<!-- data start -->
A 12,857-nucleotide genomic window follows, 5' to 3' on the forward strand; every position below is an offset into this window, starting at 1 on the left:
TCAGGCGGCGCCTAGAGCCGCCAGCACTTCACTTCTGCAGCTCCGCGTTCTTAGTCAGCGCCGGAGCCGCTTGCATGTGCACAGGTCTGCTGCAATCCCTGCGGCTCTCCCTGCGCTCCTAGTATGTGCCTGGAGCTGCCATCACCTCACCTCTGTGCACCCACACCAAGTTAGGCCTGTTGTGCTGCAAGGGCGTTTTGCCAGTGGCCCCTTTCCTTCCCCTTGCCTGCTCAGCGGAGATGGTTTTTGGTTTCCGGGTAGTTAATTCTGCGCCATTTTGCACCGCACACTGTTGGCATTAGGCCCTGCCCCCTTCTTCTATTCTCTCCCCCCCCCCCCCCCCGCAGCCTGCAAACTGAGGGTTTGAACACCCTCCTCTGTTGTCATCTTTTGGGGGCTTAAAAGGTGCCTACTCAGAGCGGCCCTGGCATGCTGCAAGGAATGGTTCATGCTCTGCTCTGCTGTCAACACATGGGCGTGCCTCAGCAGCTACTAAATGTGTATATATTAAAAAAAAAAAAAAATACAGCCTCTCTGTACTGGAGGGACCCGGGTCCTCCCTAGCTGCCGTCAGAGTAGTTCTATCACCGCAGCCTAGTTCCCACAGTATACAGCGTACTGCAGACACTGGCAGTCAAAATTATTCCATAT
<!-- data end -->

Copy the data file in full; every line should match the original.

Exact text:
A 12,857-nucleotide genomic window follows, 5' to 3' on the forward strand; every position below is an offset into this window, starting at 1 on the left:
TCAGGCGGCGCCTAGAGCCGCCAGCACTTCACTTCTGCAGCTCCGCGTTCTTAGTCAGCGCCGGAGCCGCTTGCATGTGCACAGGTCTGCTGCAATCCCTGCGGCTCTCCCTGCGCTCCTAGTATGTGCCTGGAGCTGCCATCACCTCACCTCTGTGCACCCACACCAAGTTAGGCCTGTTGTGCTGCAAGGGCGTTTTGCCAGTGGCCCCTTTCCTTCCCCTTGCCTGCTCAGCGGAGATGGTTTTTGGTTTCCGGGTAGTTAATTCTGCGCCATTTTGCACCGCACACTGTTGGCATTAGGCCCTGCCCCCTTCTTCTATTCTCTCCCCCCCCCCCCCCCCGCAGCCTGCAAACTGAGGGTTTGAACACCCTCCTCTGTTGTCATCTTTTGGGGGCTTAAAAGGTGCCTACTCAGAGCGGCCCTGGCATGCTGCAAGGAATGGTTCATGCTCTGCTCTGCTGTCAACACATGGGCGTGCCTCAGCAGCTACTAAATGTGTATATATTAAAAAAAAAAAAAAATACAGCCTCTCTGTACTGGAGGGACCCGGGTCCTCCCTAGCTGCCGTCAGAGTAGTTCTATCACCGCAGCCTAGTTCCCACAGTATACAGCGTACTGCAGACACTGGCAGTCAAAATTATTCCATAT